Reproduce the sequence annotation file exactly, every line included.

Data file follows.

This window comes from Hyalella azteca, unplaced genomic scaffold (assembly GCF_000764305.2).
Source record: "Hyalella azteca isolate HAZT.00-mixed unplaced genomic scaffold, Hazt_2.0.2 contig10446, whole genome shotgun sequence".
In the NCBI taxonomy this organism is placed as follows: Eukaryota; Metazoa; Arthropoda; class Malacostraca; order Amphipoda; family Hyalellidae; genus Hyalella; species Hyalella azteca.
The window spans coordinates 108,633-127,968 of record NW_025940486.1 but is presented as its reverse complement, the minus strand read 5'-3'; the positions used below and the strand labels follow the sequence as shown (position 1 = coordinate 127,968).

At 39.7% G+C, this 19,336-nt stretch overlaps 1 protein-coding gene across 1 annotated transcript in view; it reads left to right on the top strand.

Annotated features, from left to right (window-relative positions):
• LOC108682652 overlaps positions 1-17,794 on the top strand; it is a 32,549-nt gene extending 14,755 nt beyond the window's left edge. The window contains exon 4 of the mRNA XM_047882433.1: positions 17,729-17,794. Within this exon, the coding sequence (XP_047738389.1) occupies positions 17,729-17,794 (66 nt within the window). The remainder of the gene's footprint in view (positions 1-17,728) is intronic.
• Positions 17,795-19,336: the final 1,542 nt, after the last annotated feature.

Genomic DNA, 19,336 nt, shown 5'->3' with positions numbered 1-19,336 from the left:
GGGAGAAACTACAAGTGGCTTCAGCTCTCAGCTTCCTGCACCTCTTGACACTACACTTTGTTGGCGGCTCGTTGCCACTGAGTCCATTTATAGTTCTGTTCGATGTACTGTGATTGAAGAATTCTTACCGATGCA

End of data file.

This window comes from Hyalella azteca, unplaced genomic scaffold (assembly GCF_000764305.2).
Source record: "Hyalella azteca isolate HAZT.00-mixed unplaced genomic scaffold, Hazt_2.0.2 contig10446, whole genome shotgun sequence".
In the NCBI taxonomy this organism is placed as follows: Eukaryota; Metazoa; Arthropoda; class Malacostraca; order Amphipoda; family Hyalellidae; genus Hyalella; species Hyalella azteca.
The window spans coordinates 108,633-127,968 of record NW_025940486.1 but is presented as its reverse complement, the minus strand read 5'-3'; the positions used below and the strand labels follow the sequence as shown (position 1 = coordinate 127,968).

At 39.7% G+C, this 19,336-nt stretch overlaps 1 protein-coding gene across 1 annotated transcript in view; it reads left to right on the top strand.

Annotated features, from left to right (window-relative positions):
• LOC108682652 overlaps positions 1-17,794 on the top strand; it is a 32,549-nt gene extending 14,755 nt beyond the window's left edge. The window contains exon 4 of the mRNA XM_047882433.1: positions 17,729-17,794. Within this exon, the coding sequence (XP_047738389.1) occupies positions 17,729-17,794 (66 nt within the window). The remainder of the gene's footprint in view (positions 1-17,728) is intronic.
• Positions 17,795-19,336: the final 1,542 nt, after the last annotated feature.

Genomic DNA, 19,336 nt, shown 5'->3' with positions numbered 1-19,336 from the left:
GGGAGAAACTACAAGTGGCTTCAGCTCTCAGCTTCCTGCACCTCTTGACACTACACTTTGTTGGCGGCTCGTTGCCACTGAGTCCATTTATAGTTCTGTTCGATGTACTGTGATTGAAGAATTCTTACCGATGCA